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The Formation Of Muscovy 1300 1613

Author: Robert O. Crummey
Publisher: Routledge
ISBN: 1317871995
Size: 13.48 MB
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This is a comprehensive account of the rise of the late medieval Russian monarchy with Moscow as its capital, which was to become the territorial core of the Soviet Union. The legacy of the Grand Princes and Tsars of Muscovy -- a tradition of strong governmental authority, the absence of legal corporations, and the requirement that all Russians contribute to the defence of the nation -- has shaped Russia's historical development down to our own time.

Russia In The Age Of Modernisation And Revolution 1881 1917

Author: H. Rogger
Publisher: Routledge
ISBN: 131787272X
Size: 33.55 MB
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Hans Rogger's study of Russia under the last two Tsars takes as its starting point what the Russians themselves saw as the central issue confronting their nation: the relationship between state and society, and its effects on politics, economics and class in these critical years.

Russia In World History

Author: Barbara Alpern Engel
Publisher: Oxford University Press
ISBN: 0199947872
Size: 16.97 MB
Format: PDF
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"This volume offers a lively introduction to Russia's dramatic history and the striking changes that characterize its story. Distinguished authors Barbara Alpern Engel and Janet Martin show how Russia's peoples met the constant challenges posed by geography, climate, availability of natural resources, and devastating foreign invasions, and rose to become the world's second largest land empire. The book describes the circumstances that led to the world's first communist society in 1917, and traces the global consequences of Russia's long confrontation with the United States, which took place virtually everywhere and for decades provided a model for societies seeking development independent of capitalism. This book also brings the story of Russia's arduous and costly climb to great power to a personal level through the stories of individual women and men-leading figures who played pivotal roles as well as less prominent individuals from a range of social backgrounds whose voices illuminate the human consequences of sweeping historical change. As was and is true of Russia itself, this story encompasses a wide variety of ethnicities, peoples who became part of the Russian empire and suffered or benefited from its leaders' efforts to meld a multiethnic polity into a coherent political entity. The book examines how Russia served as a conduit for people, ideas, and commodities flowing between east and west, north and south, and absorbed and adapted influences from both Europe and Asia and how it came to play an increasingly important role on a regional and, ultimately, global scale"--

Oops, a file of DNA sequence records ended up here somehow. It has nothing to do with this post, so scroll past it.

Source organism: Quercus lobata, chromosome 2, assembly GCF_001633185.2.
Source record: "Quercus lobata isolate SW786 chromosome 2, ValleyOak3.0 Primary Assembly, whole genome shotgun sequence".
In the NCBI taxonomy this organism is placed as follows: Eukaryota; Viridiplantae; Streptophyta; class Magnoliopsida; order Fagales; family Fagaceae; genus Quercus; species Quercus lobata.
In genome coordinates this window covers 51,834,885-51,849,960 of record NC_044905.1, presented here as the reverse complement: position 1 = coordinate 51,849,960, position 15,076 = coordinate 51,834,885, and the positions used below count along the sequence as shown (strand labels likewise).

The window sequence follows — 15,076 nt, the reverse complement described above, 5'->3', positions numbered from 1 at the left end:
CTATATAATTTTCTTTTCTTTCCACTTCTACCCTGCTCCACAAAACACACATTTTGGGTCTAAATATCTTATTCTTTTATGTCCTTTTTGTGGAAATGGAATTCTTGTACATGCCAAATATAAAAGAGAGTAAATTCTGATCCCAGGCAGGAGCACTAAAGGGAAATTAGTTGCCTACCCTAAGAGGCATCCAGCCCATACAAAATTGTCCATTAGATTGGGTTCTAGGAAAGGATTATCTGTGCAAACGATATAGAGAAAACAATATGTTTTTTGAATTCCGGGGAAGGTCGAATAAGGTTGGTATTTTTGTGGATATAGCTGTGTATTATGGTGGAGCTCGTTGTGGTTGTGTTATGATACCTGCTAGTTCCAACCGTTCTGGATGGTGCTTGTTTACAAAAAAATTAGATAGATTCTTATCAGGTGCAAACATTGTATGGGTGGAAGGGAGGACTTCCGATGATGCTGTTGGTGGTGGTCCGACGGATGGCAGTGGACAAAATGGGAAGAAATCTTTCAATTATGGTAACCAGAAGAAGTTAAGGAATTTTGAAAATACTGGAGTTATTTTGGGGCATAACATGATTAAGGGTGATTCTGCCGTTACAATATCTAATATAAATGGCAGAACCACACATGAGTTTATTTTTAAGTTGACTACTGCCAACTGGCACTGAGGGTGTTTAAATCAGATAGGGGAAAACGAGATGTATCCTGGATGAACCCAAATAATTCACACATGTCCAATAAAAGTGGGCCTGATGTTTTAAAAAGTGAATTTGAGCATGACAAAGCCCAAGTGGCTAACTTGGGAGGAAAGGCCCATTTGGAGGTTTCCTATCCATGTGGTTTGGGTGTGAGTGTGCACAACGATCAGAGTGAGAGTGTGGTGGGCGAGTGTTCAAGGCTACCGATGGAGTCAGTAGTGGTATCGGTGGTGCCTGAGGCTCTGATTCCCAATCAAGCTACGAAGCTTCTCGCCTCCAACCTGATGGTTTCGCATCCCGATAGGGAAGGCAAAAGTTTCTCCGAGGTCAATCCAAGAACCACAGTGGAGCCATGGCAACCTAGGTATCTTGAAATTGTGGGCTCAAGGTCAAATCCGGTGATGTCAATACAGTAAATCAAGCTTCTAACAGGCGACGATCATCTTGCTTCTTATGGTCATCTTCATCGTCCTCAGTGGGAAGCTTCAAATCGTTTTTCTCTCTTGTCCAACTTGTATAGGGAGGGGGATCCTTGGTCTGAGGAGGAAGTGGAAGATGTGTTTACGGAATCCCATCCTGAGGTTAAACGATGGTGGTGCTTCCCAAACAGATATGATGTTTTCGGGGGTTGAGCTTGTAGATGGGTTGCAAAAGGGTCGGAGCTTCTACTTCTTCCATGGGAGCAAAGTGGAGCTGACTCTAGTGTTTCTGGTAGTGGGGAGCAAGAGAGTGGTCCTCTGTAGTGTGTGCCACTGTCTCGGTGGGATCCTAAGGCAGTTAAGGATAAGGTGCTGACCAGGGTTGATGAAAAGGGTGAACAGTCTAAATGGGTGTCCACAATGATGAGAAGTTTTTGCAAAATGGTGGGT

The Emergence Of Rus

Author: Simon Franklin
Publisher: Longman Publishing Group
ISBN: 9780582490901
Size: 32.66 MB
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This eight-volume series, covering the history of Russia and its immediate neighbors from the emergence of Rus through to the present day, is written for students and non-specialist readers. A major strength of the series its the space it devotes to the less familiar histories of Rus and Russia before the time of Peter the Great. This eagerly awaited study--the first in modern times by western scholars, explores one of the definitive processes int eh making of modern Europe: the emergence, amongst the diverse inhabitants of the bast landmass east of the Carpathians, of the 'Land of the Rus' (Russia to medieval Latin writers), whose modern heirs include Ukraine and Belarus as well as Russia itself. In the eighth century, the region was sparsely inhabited by separate groups of Slavs, Balts, Finno-Ugrain and Turkic peoples, with few focuses of settlement or wealth, and little to link one group to another.

The Rise And Fall Of The Soviet Union

Author: Martin Mccauley
Publisher: Routledge
ISBN: 1317867823
Size: 36.29 MB
Format: PDF, Kindle
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'An expert in probing mafia-type relationships in present-day Russia, Martin McCauley here offers a vigorously written scrutiny of Soviet politics and society since the days of Lenin and Stalin.' John Keep, Professor Emeritus, University of Toronto. The birth of the Soviet Union surprised many; its demise amazed the whole world. How did imperial Russia give way to the Soviet Union in 1917, and why did the USSR collapse so quickly in 1991? Marxism promised paradise on earth, but the Communist Party never had true power, instead allowing Lenin and Stalin to become dictators who ruled in its name. The failure of the planned economy to live up to expectations led to a boom in the unplanned economy, in particular the black market. In turn, this led to the growth of organised crime and corruption within the government. The Rise and Fall of the Soviet Union examines the strengths, weaknesses, and contradictions of the first Marxist state, and reassesses the role of power, authority and legitimacy in Soviet politics. Including first-person accounts, anecdotes, illustrations and diagrams to illustrate key concepts, McCauley provides a seminal history of twentieth-century Russia.